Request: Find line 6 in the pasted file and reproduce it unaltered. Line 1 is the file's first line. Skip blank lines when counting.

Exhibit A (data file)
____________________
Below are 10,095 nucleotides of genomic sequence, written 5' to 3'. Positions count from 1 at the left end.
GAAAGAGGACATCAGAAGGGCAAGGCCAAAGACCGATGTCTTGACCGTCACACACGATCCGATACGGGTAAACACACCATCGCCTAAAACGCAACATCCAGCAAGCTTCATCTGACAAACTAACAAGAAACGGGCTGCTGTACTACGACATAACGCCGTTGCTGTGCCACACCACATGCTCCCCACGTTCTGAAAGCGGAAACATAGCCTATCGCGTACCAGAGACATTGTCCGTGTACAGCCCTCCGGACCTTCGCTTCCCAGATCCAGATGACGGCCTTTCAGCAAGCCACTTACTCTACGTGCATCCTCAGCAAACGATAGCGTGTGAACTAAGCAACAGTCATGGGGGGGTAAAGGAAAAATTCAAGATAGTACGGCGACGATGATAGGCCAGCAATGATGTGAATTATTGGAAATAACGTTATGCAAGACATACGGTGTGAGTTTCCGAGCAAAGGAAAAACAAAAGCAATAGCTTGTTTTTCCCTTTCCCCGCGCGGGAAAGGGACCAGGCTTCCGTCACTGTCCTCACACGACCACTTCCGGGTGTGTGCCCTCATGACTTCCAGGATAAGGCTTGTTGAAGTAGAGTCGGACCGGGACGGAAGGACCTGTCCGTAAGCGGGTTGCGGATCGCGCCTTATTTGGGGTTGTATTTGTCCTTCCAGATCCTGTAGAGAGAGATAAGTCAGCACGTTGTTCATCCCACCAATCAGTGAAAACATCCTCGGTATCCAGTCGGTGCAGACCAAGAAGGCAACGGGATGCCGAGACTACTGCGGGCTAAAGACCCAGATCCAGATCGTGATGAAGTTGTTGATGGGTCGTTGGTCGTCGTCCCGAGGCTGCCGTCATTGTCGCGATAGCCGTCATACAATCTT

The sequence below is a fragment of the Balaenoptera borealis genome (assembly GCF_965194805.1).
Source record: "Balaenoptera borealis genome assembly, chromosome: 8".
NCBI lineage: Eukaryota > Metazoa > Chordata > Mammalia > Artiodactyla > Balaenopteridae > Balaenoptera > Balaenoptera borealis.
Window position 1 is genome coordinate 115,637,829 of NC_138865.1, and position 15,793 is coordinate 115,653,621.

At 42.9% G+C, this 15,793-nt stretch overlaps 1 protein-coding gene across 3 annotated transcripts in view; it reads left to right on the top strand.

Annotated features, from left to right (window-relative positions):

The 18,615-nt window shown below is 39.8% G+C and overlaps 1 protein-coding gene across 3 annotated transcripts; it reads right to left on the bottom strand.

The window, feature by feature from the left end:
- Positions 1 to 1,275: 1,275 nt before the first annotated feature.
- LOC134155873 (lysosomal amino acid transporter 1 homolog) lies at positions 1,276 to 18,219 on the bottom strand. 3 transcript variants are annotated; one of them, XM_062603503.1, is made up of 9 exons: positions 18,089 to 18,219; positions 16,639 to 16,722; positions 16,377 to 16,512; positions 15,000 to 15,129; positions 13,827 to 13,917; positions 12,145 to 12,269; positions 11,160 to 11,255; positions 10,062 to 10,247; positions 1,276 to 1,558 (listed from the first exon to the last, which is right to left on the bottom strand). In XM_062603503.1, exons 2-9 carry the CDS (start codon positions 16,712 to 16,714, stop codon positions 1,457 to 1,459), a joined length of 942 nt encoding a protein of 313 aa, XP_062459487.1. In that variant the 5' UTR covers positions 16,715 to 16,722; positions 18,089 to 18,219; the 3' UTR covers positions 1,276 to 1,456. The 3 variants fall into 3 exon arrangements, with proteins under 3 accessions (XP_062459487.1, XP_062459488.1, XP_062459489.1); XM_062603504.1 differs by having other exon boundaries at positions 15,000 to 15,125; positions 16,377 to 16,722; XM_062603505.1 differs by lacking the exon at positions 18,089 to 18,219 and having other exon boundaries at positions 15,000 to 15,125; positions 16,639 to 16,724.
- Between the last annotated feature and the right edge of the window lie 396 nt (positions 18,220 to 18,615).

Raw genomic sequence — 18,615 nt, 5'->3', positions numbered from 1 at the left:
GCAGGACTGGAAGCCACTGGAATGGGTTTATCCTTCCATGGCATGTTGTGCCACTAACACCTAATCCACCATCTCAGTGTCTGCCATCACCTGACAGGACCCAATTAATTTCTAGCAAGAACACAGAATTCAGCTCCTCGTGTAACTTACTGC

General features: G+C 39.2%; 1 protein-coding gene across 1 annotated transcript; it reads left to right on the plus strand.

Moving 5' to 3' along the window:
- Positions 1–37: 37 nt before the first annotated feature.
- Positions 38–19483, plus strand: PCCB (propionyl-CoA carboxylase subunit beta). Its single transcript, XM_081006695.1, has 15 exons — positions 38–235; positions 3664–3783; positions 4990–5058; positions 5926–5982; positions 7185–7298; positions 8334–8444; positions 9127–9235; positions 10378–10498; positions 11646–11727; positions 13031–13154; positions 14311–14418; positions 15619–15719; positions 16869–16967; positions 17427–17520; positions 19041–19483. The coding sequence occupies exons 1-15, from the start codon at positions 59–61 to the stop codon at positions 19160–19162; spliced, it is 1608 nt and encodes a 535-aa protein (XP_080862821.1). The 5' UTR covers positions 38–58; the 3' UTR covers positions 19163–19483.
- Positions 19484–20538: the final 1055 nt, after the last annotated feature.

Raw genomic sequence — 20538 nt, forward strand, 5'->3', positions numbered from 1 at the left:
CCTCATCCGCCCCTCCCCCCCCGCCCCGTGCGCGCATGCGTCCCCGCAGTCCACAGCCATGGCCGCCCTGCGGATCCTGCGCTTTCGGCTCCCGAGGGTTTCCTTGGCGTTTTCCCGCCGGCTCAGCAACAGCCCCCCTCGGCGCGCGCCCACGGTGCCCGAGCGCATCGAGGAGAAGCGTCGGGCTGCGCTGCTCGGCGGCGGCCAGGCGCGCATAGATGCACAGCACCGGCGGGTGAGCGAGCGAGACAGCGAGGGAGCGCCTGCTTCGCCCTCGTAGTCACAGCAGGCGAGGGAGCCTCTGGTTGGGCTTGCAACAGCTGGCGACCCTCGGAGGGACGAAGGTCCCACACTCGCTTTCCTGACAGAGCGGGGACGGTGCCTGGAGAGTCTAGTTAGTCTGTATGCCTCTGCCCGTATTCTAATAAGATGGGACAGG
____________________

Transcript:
Window position 1 is genome coordinate 115,637,829 of NC_138865.1, and position 15,793 is coordinate 115,653,621.